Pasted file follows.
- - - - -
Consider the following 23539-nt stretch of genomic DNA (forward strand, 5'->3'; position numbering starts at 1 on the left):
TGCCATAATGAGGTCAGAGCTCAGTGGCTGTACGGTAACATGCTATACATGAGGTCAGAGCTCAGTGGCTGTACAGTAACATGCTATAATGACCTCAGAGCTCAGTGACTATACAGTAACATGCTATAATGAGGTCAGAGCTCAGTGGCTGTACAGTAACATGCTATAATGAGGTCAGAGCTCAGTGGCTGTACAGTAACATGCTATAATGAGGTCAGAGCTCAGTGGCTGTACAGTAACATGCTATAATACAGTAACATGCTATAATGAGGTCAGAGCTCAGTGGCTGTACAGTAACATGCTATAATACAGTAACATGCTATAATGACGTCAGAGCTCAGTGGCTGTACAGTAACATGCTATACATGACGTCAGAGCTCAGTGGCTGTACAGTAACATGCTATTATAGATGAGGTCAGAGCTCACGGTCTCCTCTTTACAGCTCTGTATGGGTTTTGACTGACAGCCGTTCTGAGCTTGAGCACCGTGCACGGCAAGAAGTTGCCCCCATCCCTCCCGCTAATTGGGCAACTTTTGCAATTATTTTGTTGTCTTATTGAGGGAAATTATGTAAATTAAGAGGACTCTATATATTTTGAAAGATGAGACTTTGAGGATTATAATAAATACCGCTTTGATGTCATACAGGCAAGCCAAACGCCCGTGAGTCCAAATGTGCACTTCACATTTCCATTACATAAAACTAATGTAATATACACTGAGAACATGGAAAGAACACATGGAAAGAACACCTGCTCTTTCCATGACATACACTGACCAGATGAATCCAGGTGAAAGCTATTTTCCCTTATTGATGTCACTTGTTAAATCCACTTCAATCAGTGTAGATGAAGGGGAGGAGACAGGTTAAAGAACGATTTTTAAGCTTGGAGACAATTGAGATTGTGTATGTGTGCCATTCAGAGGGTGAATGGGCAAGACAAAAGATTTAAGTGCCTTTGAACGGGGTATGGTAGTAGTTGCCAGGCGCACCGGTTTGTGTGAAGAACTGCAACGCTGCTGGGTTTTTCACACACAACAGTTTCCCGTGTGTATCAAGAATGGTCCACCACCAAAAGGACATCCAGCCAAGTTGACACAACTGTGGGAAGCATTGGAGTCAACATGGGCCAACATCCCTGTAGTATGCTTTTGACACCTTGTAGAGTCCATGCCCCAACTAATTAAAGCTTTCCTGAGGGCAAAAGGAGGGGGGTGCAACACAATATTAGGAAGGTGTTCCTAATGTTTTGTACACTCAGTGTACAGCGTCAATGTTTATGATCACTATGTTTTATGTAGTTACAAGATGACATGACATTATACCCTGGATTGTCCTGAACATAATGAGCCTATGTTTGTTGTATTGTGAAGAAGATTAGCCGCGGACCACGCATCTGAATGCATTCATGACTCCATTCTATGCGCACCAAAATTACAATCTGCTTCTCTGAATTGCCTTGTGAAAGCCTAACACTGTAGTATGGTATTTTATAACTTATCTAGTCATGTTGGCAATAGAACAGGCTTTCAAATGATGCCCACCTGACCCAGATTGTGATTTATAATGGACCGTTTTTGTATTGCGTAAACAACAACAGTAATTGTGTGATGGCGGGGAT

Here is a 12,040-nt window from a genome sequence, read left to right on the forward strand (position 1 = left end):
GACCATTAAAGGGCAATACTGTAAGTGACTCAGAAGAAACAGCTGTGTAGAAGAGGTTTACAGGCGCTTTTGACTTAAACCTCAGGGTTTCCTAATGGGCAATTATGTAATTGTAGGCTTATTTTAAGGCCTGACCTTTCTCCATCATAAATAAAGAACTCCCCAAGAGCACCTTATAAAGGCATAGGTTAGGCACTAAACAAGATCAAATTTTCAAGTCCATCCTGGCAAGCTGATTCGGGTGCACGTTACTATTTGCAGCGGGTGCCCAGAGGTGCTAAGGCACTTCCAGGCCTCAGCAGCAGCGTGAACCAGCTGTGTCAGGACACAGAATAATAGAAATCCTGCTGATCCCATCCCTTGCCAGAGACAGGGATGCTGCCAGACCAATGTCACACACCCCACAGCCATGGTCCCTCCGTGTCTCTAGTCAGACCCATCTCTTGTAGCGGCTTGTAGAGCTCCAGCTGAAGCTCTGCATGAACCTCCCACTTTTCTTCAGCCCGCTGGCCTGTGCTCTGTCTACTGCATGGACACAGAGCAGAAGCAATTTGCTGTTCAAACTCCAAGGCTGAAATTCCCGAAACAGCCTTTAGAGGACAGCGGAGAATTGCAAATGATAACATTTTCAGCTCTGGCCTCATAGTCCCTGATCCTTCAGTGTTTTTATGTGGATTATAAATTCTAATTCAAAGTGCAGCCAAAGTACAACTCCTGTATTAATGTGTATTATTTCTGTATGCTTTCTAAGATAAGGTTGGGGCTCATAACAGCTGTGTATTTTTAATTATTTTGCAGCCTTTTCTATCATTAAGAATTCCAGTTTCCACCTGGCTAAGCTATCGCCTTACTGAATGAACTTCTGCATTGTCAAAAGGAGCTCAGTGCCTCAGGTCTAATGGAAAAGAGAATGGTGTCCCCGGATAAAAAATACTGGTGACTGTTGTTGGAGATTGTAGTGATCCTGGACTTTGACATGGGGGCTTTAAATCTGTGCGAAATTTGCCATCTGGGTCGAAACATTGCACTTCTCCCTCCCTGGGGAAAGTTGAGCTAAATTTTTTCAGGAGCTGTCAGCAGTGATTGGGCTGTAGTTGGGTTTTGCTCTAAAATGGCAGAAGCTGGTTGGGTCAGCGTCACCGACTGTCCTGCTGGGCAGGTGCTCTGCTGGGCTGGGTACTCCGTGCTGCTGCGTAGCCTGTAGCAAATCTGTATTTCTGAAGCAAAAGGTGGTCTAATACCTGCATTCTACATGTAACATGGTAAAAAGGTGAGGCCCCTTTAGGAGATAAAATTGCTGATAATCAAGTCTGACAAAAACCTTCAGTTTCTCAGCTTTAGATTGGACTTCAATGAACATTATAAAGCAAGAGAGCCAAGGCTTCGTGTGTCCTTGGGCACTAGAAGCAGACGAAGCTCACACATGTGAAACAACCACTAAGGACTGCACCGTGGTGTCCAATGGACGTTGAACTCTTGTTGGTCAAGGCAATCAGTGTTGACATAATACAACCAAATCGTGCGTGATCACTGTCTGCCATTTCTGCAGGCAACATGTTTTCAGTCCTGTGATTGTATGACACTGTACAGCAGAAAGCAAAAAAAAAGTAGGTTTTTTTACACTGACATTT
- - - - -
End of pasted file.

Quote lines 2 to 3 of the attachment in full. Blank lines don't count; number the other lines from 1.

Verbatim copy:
TGCCATAATGAGGTCAGAGCTCAGTGGCTGTACGGTAACATGCTATACATGAGGTCAGAGCTCAGTGGCTGTACAGTAACATGCTATAATGACCTCAGAGCTCAGTGACTATACAGTAACATGCTATAATGAGGTCAGAGCTCAGTGGCTGTACAGTAACATGCTATAATGAGGTCAGAGCTCAGTGGCTGTACAGTAACATGCTATAATGAGGTCAGAGCTCAGTGGCTGTACAGTAACATGCTATAATACAGTAACATGCTATAATGAGGTCAGAGCTCAGTGGCTGTACAGTAACATGCTATAATACAGTAACATGCTATAATGACGTCAGAGCTCAGTGGCTGTACAGTAACATGCTATACATGACGTCAGAGCTCAGTGGCTGTACAGTAACATGCTATTATAGATGAGGTCAGAGCTCACGGTCTCCTCTTTACAGCTCTGTATGGGTTTTGACTGACAGCCGTTCTGAGCTTGAGCACCGTGCACGGCAAGAAGTTGCCCCCATCCCTCCCGCTAATTGGGCAACTTTTGCAATTATTTTGTTGTCTTATTGAGGGAAATTATGTAAATTAAGAGGACTCTATATATTTTGAAAGATGAGACTTTGAGGATTATAATAAATACCGCTTTGATGTCATACAGGCAAGCCAAACGCCCGTGAGTCCAAATGTGCACTTCACATTTCCATTACATAAAACTAATGTAATATACACTGAGAACATGGAAAGAACACATGGAAAGAACACCTGCTCTTTCCATGACATACACTGACCAGATGAATCCAGGTGAAAGCTATTTTCCCTTATTGATGTCACTTGTTAAATCCACTTCAATCAGTGTAGATGAAGGGGAGGAGACAGGTTAAAGAACGATTTTTAAGCTTGGAGACAATTGAGATTGTGTATGTGTGCCATTCAGAGGGTGAATGGGCAAGACAAAAGATTTAAGTGCCTTTGAACGGGGTATGGTAGTAGTTGCCAGGCGCACCGGTTTGTGTGAAGAACTGCAACGCTGCTGGGTTTTTCACACACAACAGTTTCCCGTGTGTATCAAGAATGGTCCACCACCAAAAGGACATCCAGCCAAGTTGACACAACTGTGGGAAGCATTGGAGTCAACATGGGCCAACATCCCTGTAGTATGCTTTTGACACCTTGTAGAGTCCATGCCCCAACTAATTAAAGCTTTCCTGAGGGCAAAAGGAGGGGGGTGCAACACAATATTAGGAAGGTGTTCCTAATGTTTTGTACACTCAGTGTACAGCGTCAATGTTTATGATCACTATGTTTTATGTAGTTACAAGATGACATGACATTATACCCTGGATTGTCCTGAACATAATGAGCCTATGTTTGTTGTATTGTGAAGAAGATTAGCCGCGGACCACGCATCTGAATGCATTCATGACTCCATTCTATGCGCACCAAAATTACAATCTGCTTCTCTGAATTGCCTTGTGAAAGCCTAACACTGTAGTATGGTATTTTATAACTTATCTAGTCATGTTGGCAATAGAACAGGCTTTCAAATGATGCCCACCTGACCCAGATTGTGATTTATAATGGACCGTTTTTGTATTGCGTAAACAACAACAGTAATTGTGTGATGGCGGGGAT

Here is a 12,040-nt window from a genome sequence, read left to right on the forward strand (position 1 = left end):